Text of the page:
What it isn’t: “The majority always rules.” Getting everything you want every time. Governing without negotiation or compromise. Winning every election. Never living with outcomes that disappoint you. Never running out of toilet paper or cat food.

Democracy, in sum, is not “things you happen to like.”

It turns out, most things, in sum, are not “things you happen to (dis-)like.”

He also has some comforting words about what the end of our democracy will look like to most people. Not very comforting, but, well... "Remember always that the post-Trump Republicans are now, at heart, mostly a kind of venal junta, a claque of avaricious mooks who want to stay in office but who don’t really know why, other than that they like money, power, and being on television. (Also, I firmly agree with George Will that they don’t want to live among their own constituents, who mostly scare the bejeebers out of them.) Most of them have no actual program beyond political survival."

Hottest day in 10 years–almost

Chicago's official temperature last hit 38°C (100°F) on 6 July 2022, almost 10 years ago. As of 4pm O'Hare reported steady at 37°C (98°F) with the likelihood of breaking the record diminishing by the minute. At Inner Drive Technology World Headquarters, we have 37.2°C, still climbing, but leveling off.

In other hotness around the world:

Finally, Florida Fish and Wildlife Officials captured a 95-kilogram, 5.4-meter Burmese python, the largest ever discovered in the state. Apparently it had recently dined on a deer. So far they have found over 15,000 of the snakes, none of them quite so large.

Update: Not that I'm complaining, but after holding just under 37°C for three hours, the temperature finally started to drop. At 6pm O'Hare reported 36°C. So no record.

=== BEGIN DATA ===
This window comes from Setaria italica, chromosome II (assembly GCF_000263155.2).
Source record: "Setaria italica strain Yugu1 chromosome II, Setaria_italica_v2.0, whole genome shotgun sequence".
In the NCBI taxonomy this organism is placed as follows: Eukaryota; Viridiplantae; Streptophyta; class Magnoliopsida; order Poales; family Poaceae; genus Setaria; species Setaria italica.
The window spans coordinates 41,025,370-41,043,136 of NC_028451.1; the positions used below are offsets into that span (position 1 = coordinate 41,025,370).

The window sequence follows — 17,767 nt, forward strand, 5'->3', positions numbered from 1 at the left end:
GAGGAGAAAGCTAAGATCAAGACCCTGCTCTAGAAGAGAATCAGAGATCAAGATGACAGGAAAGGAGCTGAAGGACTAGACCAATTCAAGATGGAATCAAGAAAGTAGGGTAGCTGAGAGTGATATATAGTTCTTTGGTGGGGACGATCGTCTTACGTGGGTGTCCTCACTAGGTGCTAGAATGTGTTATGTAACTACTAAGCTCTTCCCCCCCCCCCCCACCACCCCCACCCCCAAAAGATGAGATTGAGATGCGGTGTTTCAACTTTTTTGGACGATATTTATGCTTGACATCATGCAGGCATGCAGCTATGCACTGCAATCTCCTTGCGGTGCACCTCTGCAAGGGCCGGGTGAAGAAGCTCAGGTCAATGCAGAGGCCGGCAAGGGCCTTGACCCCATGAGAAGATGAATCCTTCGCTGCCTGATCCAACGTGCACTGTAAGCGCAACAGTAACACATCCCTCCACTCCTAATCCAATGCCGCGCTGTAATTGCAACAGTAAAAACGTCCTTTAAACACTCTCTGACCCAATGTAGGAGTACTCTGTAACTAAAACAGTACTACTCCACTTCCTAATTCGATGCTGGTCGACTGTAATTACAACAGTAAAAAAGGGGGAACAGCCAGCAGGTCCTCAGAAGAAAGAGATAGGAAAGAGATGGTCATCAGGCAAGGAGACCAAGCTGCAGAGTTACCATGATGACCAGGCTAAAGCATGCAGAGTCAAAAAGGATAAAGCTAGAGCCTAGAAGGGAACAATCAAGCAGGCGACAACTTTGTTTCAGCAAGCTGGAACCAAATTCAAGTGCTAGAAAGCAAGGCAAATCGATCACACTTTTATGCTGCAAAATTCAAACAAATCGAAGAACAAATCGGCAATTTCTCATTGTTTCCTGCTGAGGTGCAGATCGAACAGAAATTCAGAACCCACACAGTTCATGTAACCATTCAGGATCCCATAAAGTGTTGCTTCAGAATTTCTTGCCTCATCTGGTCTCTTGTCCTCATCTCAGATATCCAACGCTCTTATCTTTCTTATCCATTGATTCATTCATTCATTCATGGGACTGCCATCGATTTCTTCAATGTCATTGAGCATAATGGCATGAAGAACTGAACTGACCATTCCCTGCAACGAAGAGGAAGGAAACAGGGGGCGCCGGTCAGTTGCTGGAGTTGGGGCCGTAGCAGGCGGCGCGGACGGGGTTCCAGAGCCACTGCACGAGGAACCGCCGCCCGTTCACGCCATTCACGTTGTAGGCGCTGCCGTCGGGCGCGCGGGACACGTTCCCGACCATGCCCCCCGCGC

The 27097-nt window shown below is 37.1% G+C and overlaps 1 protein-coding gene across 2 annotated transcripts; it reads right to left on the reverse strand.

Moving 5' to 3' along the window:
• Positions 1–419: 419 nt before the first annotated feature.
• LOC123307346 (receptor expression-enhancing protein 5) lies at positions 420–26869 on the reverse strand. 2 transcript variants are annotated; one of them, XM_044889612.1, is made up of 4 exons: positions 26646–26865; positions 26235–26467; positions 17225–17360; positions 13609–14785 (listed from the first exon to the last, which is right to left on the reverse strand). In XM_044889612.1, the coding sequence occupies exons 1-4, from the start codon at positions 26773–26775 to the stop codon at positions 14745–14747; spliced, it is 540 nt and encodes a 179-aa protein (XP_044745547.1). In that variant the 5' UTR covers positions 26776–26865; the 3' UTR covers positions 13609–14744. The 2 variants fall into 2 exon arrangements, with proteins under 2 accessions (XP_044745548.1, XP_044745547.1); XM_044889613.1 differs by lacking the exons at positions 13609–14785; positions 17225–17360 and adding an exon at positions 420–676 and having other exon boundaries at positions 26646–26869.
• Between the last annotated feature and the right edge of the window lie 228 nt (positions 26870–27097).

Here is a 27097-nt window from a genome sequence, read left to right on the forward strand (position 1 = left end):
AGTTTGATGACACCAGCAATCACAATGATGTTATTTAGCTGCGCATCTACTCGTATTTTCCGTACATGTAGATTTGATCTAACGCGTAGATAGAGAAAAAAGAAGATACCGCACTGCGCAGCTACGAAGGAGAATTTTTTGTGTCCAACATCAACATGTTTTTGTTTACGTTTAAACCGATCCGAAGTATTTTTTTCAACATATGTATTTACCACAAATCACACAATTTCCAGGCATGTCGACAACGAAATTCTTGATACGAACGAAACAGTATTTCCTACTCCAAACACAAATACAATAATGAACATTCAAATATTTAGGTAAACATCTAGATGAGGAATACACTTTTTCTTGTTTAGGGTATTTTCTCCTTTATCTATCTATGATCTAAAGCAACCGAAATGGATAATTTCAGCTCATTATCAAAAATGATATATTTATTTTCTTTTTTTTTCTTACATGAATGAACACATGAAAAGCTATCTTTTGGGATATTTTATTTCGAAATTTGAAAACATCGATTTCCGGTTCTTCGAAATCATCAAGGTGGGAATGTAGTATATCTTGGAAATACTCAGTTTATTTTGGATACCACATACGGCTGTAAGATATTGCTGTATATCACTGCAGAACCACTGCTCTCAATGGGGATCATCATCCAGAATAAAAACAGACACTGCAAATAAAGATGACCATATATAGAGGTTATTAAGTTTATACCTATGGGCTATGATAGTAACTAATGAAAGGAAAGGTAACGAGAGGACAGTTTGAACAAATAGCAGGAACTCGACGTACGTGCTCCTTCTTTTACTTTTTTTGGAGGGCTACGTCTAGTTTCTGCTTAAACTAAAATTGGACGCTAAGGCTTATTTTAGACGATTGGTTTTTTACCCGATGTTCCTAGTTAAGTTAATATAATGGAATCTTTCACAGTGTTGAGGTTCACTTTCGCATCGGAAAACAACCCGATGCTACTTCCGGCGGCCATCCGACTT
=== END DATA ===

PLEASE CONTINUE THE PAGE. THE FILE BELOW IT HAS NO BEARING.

Main battle concluded; mop-up skirmishes continue

A little more than four days after I first noticed Covid-19 symptoms, my body appears to have won the war, with my immune system putting down a few rear-guard actions in my lungs and sinuses quite handily. If I wake up tomorrow without residual coughing or sneezing, I'll be able to partially resume normal life, albeit masked. Good thing Cassie has a few weeks worth of food on hand.

In sum, I should be perfectly healthy to deal with the two crises sure to blow up next week: the final Supreme Court rulings of the term (including Dobbs), and three days in Austin, Texas, where the temperature will hit 39°C every day I'm there.

On Dobbs specifically, and Justice Alito (R) in general, former Jimmy Carter aide Simon Lazarus has some advice for the Democratic Party:

Alito’s intended audience is not elite thinkers or legal scholars but rather lay populations who do not closely follow high-profile legal kerfuffles. Polls indicate that majorities of this huge cohort favor legal abortion, but many do not consider it a top personal or political priority. Alito’s aim is to persuade such people that, whatever the real-world consequences, he is ruling in accord with what he and his colleagues on the right believe—legitimately—the law requires. And on those fronts his simplistic argument could work. In fact, there should be little doubt that it will prove effective—tempering criticism, inducing resigned acquiescence—unless liberals counter with messaging that is trenchant, credible, strategically targeted, and repeated at every opportunity.